Bernard Collaery has been awarded an international accolade for his role as whistleblower.
The lawyer and former ACT attorney-general was awarded the Blueprint for Free Speech Whistleblowing Prize for his advocacy for the rights of Timorese people and fair access to their natural resources.
Mr Collaery is currently awaiting trial after pleading not guilty to five charges alleging he breached national security laws and conspired with former spy Witness K to do so.
He is accused of sharing protected information about an operation in which Australian spies bugged a government building in East Timor during negotiations over oil and gas reserves.
The decision for parts of Mr Collaery's trial to be conducted partly in secret for national security reasons is under appeal.
Speaking to UK journalist Jon Snow about the award, Mr Collaery said "it was like a bad dream" as he has faced the Supreme Court in 42 appearances over two years awaiting trial.
"I spent my career in the Supreme Court here in Canberra," he said
"I'll be in the dock that I've spent my career facing, defending people. There's some Shakespearean tragedy evolving probably.
"It's inconceivable that it's happening in Australia, and it's happening at a time when there's widespread revulsion in terms of other issues about rule of law in our nation.
"There's a widespread call for an anti-corruption body to be established to deal with issue in the Australian Federal Parliament."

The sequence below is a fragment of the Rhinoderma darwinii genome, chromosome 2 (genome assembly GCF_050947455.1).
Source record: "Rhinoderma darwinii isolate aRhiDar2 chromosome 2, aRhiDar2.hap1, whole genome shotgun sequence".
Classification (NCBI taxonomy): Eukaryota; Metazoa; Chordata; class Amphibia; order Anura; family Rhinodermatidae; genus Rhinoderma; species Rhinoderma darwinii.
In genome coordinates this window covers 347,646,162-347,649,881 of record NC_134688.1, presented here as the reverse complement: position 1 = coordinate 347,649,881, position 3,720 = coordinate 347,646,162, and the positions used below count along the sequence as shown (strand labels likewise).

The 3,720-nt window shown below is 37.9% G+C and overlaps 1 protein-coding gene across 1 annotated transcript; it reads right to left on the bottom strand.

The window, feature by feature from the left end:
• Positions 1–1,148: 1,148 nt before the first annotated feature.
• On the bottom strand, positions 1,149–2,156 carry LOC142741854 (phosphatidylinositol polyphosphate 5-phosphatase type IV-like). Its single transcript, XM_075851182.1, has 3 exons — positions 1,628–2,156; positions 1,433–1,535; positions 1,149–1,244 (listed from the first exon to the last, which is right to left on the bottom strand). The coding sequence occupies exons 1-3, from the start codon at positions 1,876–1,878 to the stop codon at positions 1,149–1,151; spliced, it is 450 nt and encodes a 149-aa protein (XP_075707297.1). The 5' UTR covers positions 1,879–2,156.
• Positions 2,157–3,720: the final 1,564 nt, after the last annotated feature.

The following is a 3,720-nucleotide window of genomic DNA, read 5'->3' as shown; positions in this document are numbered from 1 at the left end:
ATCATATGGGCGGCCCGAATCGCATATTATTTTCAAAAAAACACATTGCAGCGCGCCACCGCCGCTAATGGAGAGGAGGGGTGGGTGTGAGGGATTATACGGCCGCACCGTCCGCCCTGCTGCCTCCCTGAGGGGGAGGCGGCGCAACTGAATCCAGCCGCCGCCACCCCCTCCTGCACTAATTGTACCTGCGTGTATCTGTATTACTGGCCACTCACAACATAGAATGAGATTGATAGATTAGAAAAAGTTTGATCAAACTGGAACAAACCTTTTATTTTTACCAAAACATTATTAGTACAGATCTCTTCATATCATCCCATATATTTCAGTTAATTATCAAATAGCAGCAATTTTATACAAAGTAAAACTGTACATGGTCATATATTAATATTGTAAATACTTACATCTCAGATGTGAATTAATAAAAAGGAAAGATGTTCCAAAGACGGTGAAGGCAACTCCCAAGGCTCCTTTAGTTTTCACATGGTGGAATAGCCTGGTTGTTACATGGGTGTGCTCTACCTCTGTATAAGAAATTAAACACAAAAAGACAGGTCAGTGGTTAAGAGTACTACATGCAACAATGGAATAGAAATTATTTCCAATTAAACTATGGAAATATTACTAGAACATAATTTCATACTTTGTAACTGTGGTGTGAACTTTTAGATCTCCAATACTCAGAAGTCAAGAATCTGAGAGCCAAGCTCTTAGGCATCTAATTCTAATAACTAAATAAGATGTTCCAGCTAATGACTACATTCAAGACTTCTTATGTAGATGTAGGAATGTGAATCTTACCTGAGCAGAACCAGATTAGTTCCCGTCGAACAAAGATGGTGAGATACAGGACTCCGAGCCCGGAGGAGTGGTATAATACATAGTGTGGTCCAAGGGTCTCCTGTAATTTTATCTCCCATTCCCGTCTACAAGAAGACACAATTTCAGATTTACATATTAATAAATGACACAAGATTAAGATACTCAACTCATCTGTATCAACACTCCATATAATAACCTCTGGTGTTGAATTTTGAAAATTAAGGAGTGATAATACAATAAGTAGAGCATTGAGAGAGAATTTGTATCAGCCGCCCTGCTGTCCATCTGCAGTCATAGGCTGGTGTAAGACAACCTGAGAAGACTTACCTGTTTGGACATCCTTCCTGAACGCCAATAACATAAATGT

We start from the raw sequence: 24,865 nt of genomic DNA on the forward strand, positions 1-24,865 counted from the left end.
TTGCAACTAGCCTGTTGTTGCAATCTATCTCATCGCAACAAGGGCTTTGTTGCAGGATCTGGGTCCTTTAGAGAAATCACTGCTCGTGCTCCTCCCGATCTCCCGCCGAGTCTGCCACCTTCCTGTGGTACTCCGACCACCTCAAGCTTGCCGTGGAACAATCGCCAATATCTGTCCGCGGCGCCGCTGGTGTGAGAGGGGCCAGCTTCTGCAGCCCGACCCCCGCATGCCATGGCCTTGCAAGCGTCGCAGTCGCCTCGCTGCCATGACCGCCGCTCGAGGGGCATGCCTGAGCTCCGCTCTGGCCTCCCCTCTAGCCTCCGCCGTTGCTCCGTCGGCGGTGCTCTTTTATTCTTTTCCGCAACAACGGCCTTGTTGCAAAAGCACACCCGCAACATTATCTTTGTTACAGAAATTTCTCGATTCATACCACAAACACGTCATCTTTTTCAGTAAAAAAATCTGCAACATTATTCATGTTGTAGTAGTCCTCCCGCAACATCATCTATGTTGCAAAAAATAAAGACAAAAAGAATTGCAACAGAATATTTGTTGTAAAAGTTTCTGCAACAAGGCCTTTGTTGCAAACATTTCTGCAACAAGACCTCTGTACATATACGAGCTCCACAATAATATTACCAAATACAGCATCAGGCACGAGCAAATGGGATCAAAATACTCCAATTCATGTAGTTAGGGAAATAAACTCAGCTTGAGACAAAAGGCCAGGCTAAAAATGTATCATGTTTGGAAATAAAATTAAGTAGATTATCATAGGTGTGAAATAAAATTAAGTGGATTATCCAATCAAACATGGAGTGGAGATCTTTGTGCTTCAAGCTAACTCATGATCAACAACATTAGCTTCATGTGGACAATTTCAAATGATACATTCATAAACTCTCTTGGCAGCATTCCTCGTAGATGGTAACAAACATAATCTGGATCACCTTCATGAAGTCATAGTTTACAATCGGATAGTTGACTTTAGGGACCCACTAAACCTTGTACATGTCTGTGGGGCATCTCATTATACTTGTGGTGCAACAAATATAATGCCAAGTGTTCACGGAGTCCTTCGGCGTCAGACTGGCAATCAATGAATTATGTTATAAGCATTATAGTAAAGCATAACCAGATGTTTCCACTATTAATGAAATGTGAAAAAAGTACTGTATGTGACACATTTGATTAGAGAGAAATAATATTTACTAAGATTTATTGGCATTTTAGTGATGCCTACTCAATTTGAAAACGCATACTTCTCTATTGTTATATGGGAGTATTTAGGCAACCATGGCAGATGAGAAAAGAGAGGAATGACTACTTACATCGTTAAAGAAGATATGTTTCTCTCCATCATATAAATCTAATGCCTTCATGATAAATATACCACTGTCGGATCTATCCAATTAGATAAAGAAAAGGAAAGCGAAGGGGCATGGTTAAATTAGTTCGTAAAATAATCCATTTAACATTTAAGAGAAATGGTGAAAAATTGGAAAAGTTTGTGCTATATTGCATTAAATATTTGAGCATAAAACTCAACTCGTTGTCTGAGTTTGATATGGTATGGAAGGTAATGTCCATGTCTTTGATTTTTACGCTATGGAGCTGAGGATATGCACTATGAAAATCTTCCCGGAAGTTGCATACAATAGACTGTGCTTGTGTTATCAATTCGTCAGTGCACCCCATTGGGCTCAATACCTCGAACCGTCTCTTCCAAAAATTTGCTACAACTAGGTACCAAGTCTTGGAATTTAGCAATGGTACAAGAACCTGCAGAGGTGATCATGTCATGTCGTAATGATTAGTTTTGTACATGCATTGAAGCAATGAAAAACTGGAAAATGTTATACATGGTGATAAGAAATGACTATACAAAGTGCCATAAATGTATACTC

One of the Blueprint judges, Lady Hollick OBE, said Mr Collaery's situation highlighted the threat for whistleblowers had extended to the lawyers who represent them.
"Bernard Collaery's story is an extraordinary one. It spans five countries, the birth of a new nation and billions of dollars worth of oil and gas. It's a story of spies, international espionage and corporate greed," she said.
"Today the tiny nation of Timor-Leste has finally achieved a better outcome. Australia has been forced to give it a fairer proportion of the oil and gas revenues.
"However, those who have told the truth about the case are still in a dangerous situation due to retaliation.
"Bernard Collaery's story highlights that those under threat no longer include only whistleblowers and the journalists who work with them in the public interest. Increasingly, whistleblowers' lawyers are now being targeted," she said.
Mr Collaery will share a $20,000 prize with the UK award winner, Sally Masterton, who won the prize for her role in bringing alleged fraud at a UK bank to light.